One Percent Better Or Commotion

There’s no way one more rep is going to change the entire workout session and thus change the trajectory of your entire health life. Or one more good day in the gym compared to taking one day off will alter the course of history.

The same can be said for one more drink. Just order up another, it’s only going to add to the grand total of one you already had, what’s one more? Two drinks are going to lead to disaster and ten extra pounds? Sounds alarmist.

Or one more donut. Like a distracting snare set before you, there’s a large tray of them. No one is counting and the tray was brought in by a colleague who attended an event where apparently no one else wanted a donut, so no one will care at all about the one missing donut being offered up and you becoming the lucky donut eater.

One vote in the direction towards progress, one vote in the direction of dereliction. Why would one vote, one choice, one action matter?

Ryan Holiday writes a line in his book Discipline is Destiny which helps us focus on what matters most in contrast to what we need to ignore. The things which will make us succeed vs the things which will make us fail.

He states a person must focus on their own personal daily progress which affords us the opportunity to also avoid the daily commotion (p 190). Focusing on our own progress pushes commotion and distraction to the side, actually giving those no attention at all.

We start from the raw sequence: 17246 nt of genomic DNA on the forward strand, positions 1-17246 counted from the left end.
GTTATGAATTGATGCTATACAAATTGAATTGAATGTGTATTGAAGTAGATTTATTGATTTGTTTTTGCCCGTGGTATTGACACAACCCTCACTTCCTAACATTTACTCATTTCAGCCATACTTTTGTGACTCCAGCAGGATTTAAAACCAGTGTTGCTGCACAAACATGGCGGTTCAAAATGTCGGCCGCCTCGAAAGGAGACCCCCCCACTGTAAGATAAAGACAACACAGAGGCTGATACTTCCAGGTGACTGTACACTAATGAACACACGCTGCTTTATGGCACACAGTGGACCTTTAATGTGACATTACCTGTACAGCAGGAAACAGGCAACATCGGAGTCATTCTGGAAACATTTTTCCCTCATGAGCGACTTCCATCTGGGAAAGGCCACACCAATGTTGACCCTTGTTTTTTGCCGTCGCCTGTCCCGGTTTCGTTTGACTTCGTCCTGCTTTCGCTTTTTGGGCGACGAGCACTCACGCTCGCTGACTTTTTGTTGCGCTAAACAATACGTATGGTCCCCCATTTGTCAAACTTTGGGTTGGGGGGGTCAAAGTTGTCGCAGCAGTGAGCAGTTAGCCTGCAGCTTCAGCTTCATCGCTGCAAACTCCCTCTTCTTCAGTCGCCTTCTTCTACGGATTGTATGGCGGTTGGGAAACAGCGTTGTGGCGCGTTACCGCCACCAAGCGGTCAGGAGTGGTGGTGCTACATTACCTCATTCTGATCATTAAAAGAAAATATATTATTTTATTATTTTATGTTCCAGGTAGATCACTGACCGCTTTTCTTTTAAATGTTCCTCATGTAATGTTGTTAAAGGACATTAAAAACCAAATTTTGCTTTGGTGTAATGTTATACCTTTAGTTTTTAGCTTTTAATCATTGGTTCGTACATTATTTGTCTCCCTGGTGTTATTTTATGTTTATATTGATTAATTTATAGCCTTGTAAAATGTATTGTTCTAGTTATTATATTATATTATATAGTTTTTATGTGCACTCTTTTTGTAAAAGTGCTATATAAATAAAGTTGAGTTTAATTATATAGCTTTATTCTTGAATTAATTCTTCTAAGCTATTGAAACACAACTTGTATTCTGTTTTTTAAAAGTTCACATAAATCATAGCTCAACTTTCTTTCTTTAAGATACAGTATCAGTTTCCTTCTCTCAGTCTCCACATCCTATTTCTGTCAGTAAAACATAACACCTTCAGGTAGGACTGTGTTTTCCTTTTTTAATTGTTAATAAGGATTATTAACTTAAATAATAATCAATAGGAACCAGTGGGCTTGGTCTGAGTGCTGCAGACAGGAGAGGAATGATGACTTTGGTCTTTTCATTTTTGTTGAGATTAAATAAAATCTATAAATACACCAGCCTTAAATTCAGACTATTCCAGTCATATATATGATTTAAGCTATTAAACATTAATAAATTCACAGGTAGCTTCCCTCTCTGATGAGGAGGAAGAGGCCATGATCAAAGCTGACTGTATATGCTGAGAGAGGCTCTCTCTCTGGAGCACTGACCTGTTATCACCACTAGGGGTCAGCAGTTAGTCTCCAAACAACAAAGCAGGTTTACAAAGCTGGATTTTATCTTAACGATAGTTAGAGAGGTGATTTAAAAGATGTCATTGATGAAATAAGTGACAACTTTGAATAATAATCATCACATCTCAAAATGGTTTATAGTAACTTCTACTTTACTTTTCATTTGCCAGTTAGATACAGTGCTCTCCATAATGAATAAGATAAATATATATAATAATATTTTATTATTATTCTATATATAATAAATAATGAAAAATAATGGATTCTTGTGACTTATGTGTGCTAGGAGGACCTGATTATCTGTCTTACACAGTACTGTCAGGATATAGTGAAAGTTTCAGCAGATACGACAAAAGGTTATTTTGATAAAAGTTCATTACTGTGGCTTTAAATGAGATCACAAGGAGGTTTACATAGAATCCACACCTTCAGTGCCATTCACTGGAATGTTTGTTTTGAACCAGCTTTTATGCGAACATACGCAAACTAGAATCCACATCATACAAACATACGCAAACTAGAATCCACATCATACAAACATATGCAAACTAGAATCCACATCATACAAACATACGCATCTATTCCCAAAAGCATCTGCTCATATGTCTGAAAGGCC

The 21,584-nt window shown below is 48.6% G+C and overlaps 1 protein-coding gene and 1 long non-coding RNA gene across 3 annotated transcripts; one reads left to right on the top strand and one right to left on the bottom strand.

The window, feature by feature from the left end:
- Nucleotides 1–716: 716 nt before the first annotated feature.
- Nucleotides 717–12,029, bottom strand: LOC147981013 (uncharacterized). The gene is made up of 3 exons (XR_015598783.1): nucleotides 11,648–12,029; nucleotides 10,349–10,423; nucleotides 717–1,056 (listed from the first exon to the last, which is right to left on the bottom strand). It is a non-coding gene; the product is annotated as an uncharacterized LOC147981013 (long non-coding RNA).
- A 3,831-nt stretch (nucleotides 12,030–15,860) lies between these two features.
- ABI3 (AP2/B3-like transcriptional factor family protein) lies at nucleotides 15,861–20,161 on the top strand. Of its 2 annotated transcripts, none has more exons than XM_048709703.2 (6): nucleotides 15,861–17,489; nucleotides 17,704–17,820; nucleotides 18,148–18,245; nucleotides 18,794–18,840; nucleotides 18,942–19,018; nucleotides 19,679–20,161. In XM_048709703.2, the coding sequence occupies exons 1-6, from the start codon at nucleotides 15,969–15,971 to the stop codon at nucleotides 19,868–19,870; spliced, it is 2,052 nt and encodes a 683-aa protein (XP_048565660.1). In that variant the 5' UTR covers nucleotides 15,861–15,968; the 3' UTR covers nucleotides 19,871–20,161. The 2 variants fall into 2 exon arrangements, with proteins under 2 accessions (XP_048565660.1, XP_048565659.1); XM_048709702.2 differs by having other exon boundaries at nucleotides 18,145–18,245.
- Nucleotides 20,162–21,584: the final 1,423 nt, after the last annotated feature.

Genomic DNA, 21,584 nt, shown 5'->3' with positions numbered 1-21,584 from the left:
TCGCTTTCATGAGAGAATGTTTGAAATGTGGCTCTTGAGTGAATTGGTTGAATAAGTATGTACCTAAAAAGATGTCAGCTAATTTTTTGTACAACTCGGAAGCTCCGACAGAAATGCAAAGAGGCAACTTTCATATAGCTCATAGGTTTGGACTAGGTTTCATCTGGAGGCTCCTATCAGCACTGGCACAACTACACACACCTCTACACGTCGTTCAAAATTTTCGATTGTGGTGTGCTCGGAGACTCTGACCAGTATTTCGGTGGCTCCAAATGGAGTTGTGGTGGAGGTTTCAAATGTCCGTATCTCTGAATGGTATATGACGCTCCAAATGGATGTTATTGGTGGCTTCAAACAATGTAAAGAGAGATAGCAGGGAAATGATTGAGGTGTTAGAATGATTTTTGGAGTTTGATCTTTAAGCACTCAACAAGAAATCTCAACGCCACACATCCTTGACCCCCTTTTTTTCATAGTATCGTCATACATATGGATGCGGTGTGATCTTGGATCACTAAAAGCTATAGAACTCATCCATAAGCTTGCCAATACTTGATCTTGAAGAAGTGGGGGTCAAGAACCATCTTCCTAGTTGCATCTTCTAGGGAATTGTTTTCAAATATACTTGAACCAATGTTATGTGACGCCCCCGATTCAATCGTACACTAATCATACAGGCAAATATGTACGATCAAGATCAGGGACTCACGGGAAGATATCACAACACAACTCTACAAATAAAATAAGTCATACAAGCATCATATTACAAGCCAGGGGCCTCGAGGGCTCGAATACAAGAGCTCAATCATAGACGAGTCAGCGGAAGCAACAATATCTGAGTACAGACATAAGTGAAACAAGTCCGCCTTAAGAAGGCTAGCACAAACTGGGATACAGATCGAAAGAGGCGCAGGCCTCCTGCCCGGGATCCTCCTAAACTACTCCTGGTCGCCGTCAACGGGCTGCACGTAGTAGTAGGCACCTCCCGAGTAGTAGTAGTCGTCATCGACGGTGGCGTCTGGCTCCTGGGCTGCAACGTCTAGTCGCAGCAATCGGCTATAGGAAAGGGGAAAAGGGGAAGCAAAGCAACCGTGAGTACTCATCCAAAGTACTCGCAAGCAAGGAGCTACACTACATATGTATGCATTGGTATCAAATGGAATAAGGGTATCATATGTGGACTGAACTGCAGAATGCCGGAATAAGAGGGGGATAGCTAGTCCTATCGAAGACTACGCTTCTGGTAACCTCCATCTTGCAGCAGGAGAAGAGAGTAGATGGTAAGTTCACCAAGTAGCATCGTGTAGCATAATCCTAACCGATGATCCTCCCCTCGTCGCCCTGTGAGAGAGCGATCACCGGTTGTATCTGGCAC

This may sound simplistic and obvious. But there’s usually hidden gold in the obvious if simply applied more in life.

When things are not going well we are typically living distracted lives where commotion is drawing our attention to things like:

  • Bad news (or any news from any publication source)
  • Social media
  • Work gossip
  • Family gossip

And so on.

I like Holiday’s usage of the word commotion because we can distinguish commotion from the words problem, or challenge.

We are not to daily avoid the tough problem which drives us to solving it one step at a time, hence leading to daily progress. We are not to daily avoid the challenges we embark on like adding another plate to the deadlift rep or writing a daily blog or finally releasing that EP.

It’s the pursuit of those purpose driven items, working towards daily progress in those items, where we make the difference we desire and avoid the commotion at the same time.

The commotion is the gauntlet of distractions which have nothing to do with our personal purpose. The commotion is the chatter or the problem over there or the frenzied collective panic seeping into every crack of our society and oozing into our precious minds.

But working on one’s daily progress, in a one percent fashion like James Altucher explains, is the freeing discipline we need to avoid the commotion, the distractions ready to pounce on us.

Putting into practice one more rep towards a beneficial action daily will add up in the long run and serve as the obvious antidote to the commotion ready to fill voids in our time.

Even if the filling is a jelly donut.

Published by David Mieksztyn

I am a writer passing along what I've learned.

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